“Greece does not want charity,” an editorial in the Daily Record in Long Branch, New Jersey said on March 26, 1946. “She only asks us to help her work out her own relief by giving her the tools.”
The idea wasn’t to give hand-outs to the proud people of Greece, but to give them the tools they needed to get back on their own two feet.
The same editorial from New Jersey— one of dozens of newspaper articles that appeared in mainstream U.S. newspapers at the time, reminded readers of Greece’s heroic efforts only a few years earlier.
“It should be remembered by us all that Greece held back Mussolini’s legions sufficiently long to enable Western Allies to wreck the Axis grand strategy for quick conquest of the Middle East. It was only after the German army threw its vast might against the weakened nation that it succumbed on the battlefield but never in spirit. Thermopylae is not dead.”
A nationwide publicity plan commenced on March 25, 1946 with a media blitz and dozens of events scheduled throughout the nation. Big cities and small towns like hosted “Animals for Greece” fundraisers and collectively sent “sponsored” animals with letters of support.
A widely-circulated photo throughout the New York City media featured Taylor Allen, a local nightclub maven and celebrity also known as “Miss Venus” who wrote along with her pledge: “My gift of a horse is small compared to the classic contributions and heroic sacrifices Greece has made to democracies– perhaps my horse can help rebuild that noble country.”
The program was a remarkable success, effectively revitalizing the Greek countryside with new, productive animals and giving farmers the tools they needed to begin reclaiming their land, which had been burned and decimated by four years of Nazi occupation.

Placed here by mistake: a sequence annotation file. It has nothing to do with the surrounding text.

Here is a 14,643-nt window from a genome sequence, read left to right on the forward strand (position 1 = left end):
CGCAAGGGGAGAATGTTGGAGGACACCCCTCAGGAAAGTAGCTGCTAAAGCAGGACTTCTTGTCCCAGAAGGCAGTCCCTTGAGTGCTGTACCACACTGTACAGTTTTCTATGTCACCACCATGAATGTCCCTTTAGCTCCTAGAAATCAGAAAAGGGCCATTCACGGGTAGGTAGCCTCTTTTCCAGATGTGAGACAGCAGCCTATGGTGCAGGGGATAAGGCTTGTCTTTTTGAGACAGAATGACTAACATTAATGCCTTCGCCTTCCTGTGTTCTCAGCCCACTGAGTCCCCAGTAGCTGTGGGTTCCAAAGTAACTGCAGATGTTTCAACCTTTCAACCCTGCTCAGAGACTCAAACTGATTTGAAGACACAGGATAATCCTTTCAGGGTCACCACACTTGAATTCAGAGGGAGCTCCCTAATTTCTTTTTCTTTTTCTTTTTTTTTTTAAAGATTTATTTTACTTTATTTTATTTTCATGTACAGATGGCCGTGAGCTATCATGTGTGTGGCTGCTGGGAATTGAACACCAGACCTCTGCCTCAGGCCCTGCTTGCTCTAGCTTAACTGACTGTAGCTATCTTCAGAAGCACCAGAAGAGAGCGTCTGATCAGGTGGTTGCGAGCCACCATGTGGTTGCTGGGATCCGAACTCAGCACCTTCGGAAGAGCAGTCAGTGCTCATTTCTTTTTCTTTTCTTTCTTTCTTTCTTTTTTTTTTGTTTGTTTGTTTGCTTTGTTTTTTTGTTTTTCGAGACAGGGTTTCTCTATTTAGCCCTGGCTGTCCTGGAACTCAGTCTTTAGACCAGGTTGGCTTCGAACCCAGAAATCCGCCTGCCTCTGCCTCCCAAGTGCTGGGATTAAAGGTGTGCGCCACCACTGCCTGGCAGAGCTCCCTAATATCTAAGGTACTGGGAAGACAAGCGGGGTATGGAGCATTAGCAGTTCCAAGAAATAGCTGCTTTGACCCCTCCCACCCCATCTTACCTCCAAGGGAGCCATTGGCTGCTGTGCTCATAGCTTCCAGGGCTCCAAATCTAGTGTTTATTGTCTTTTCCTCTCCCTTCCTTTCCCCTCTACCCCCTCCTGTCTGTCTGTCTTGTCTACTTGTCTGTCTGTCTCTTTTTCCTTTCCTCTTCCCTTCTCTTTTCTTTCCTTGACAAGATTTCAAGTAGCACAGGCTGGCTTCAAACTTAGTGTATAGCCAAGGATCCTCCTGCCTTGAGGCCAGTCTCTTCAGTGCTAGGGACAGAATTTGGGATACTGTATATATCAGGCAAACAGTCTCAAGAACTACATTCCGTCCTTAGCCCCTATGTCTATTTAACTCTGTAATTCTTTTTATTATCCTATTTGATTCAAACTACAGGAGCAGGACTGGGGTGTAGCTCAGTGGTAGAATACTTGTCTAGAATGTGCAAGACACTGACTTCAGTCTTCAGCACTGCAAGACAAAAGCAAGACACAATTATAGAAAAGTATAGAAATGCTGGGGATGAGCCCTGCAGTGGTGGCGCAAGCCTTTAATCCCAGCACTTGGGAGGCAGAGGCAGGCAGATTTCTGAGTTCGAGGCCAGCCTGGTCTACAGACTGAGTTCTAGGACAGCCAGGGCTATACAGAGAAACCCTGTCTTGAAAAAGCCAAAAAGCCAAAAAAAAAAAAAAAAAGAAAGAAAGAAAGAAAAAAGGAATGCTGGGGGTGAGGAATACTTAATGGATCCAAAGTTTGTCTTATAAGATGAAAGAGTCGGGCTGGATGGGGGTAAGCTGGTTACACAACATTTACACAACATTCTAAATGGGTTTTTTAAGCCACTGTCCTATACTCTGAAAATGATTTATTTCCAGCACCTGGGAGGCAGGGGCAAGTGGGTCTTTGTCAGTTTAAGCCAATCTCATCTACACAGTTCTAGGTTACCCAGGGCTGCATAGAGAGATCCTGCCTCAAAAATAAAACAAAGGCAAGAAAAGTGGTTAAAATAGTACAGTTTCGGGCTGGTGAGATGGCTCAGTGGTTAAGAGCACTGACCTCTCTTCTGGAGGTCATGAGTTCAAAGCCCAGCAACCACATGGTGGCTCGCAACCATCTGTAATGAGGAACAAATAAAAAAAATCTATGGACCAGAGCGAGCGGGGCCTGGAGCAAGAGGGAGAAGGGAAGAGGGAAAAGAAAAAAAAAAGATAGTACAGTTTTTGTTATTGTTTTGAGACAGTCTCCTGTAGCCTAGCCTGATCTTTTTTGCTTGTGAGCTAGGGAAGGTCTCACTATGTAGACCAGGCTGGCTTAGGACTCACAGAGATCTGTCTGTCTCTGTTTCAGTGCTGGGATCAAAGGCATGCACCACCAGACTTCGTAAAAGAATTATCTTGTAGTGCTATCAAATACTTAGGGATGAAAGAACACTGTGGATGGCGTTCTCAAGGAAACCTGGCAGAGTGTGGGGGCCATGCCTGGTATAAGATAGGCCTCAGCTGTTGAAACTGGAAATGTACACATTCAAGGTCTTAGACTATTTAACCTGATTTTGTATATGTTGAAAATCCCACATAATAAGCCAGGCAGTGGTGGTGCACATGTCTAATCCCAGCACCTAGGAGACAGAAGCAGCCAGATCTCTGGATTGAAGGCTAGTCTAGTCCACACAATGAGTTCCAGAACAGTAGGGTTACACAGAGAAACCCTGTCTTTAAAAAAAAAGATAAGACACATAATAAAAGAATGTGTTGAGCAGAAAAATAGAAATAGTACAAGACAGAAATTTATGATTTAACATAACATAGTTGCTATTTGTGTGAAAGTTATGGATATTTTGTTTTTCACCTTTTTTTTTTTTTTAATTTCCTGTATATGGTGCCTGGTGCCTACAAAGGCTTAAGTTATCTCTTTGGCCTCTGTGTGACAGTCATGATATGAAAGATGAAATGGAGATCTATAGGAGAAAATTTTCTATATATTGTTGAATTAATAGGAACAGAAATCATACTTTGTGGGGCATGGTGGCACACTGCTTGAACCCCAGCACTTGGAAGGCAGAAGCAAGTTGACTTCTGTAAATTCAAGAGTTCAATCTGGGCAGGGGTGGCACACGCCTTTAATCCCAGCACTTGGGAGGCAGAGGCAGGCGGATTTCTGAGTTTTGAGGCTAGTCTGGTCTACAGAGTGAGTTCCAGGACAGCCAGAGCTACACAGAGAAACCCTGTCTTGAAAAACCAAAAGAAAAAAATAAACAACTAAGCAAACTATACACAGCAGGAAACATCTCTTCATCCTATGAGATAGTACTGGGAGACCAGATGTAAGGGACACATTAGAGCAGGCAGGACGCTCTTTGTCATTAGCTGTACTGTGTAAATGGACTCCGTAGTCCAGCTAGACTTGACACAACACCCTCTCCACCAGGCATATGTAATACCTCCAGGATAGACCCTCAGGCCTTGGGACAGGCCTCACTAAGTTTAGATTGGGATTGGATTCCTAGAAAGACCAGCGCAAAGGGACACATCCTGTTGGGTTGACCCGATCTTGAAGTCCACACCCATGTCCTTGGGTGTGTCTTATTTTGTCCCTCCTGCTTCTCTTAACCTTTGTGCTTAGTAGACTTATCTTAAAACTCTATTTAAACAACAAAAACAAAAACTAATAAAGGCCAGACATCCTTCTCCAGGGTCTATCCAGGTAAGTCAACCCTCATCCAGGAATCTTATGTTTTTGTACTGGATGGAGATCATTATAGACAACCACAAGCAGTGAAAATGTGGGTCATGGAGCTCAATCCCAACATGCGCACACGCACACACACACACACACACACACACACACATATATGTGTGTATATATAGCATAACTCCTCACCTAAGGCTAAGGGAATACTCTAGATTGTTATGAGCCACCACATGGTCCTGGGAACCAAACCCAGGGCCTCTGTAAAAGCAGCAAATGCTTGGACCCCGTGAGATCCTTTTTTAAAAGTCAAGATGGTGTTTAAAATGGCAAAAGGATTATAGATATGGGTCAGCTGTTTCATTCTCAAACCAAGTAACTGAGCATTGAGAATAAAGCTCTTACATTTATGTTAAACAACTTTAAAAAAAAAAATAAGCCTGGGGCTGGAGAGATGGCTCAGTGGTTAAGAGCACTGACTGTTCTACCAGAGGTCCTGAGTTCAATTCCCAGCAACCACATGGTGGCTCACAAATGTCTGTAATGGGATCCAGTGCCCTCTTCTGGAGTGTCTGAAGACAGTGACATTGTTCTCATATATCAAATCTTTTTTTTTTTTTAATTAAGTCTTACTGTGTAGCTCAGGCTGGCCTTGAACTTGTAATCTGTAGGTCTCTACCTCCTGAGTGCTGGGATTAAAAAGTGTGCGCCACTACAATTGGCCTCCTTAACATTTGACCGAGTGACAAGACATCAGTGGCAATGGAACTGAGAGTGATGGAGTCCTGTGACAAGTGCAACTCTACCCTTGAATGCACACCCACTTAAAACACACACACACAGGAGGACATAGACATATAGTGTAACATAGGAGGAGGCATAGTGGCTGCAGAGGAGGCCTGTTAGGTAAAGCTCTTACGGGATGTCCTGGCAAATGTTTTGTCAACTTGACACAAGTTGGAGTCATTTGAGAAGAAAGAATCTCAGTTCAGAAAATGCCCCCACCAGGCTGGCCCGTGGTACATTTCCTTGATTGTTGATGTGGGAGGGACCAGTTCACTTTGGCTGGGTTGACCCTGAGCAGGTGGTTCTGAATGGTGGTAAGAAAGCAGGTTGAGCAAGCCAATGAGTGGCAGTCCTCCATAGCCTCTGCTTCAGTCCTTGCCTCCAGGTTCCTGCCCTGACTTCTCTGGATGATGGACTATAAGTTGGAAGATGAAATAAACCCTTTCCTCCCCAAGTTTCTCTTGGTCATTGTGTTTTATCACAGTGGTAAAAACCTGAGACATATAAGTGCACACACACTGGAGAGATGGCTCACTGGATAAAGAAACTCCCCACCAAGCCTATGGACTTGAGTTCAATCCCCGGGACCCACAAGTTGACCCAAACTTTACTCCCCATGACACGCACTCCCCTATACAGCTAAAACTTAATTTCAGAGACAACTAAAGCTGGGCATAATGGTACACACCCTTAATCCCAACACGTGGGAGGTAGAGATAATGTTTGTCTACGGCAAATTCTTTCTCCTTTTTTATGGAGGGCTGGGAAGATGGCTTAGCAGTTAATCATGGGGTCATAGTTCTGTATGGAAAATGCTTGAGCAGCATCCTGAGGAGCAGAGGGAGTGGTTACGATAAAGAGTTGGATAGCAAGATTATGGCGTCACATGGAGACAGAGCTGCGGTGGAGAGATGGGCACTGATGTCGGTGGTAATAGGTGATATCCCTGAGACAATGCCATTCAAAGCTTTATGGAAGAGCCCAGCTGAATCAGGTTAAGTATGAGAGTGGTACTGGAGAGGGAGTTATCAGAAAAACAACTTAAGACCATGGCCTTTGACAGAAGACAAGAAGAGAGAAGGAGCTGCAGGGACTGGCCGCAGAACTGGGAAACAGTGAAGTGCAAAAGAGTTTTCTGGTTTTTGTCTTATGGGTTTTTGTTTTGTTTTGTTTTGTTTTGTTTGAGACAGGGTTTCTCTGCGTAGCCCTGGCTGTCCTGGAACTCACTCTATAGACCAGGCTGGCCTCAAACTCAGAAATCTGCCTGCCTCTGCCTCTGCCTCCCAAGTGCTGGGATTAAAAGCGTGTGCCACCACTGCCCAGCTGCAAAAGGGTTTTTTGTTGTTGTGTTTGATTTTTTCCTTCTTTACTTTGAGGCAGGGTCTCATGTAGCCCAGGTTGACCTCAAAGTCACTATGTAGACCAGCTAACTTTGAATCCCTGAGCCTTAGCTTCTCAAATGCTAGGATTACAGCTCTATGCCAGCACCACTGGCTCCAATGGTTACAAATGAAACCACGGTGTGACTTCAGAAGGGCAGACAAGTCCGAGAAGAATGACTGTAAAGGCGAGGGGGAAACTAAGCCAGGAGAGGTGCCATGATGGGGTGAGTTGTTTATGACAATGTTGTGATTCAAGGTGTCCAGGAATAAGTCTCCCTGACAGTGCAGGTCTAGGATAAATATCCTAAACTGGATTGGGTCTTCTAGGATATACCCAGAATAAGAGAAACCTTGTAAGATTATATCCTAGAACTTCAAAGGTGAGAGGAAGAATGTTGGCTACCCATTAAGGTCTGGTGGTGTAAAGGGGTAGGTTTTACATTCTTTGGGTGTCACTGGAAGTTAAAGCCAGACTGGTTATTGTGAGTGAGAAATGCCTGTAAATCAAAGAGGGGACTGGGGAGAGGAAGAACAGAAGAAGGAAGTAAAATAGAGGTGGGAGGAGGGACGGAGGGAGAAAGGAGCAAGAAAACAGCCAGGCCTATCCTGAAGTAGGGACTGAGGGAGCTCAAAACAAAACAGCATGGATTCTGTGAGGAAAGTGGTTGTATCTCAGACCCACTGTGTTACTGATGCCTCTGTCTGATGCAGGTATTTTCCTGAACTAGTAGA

In the end, nearly 10,000 American citizens responded to the call to support the people of Greece and upwards of 15,000 animals were sent in several shipments to the war-torn country during the Spring and Summer of 1946.
The following photographs come from the collection of Gregory C. Pappas, currently on loan to the Greek America Foundation. Reprints or re-use of these images is not permitted without the permission of the owner.
From Stavros to Stavropoulos
Caption on back of photo: “Now our troubles are over,” said Anastasios Stavropoulos of Xilocastro, Greece, as he happily examined his new mare delivered through the Greek War Relief Association’s “Telegraph an Animal” campaign. “Now we can work the fields again.” Anastasios’ new mare was sent to him by his brother, Alex Stavros, 2524 Yale Avenue, Seattle, Washington. To Anastasios, the new animal means the difference between a starvation diet and adequate food. And it means something else– the return of his spirit of independence and self-respect. Henceforth, his future and the future of his family is assured. The mare was one of more than 11,800 cattle, valued in excess of $1,500,000, shipped to needy Greek farmers via GWRA’s facilities.” See original caption here.
Citizens of Chicago send “Flash” to Greece
George Skouras, National Vice President of the Greek War Relief Association accepts “Flash,” a prize mule given by Chicago citizens to starving farmers of Greece. Skouras, touring 39 key American cities, is asking Americans to “telegraph” 15,000 cows, horses and mules to Greece by this Fall.
The Borden Company Supports Greece with a nationwide publicity campaign
From Ship to Land
It was a well-organized operation
From Paras to Paraskevopoulos
Will you Support The Pappas Post for as little as the cost of a cup of coffee per month?
Is The Pappas Post worth $5 a month for all of the content you read? On any given month, we publish dozens of articles that educate, inform, entertain, inspire and enrich thousands who read The Pappas Post. I’m asking those who frequent the site to chip in and help keep the quality of our content high — and free. Click here and start your monthly or annual support today. If you choose to pay (a) $5/month or more or (b) $50/year or more then you will be able to browse our site completely ad-free!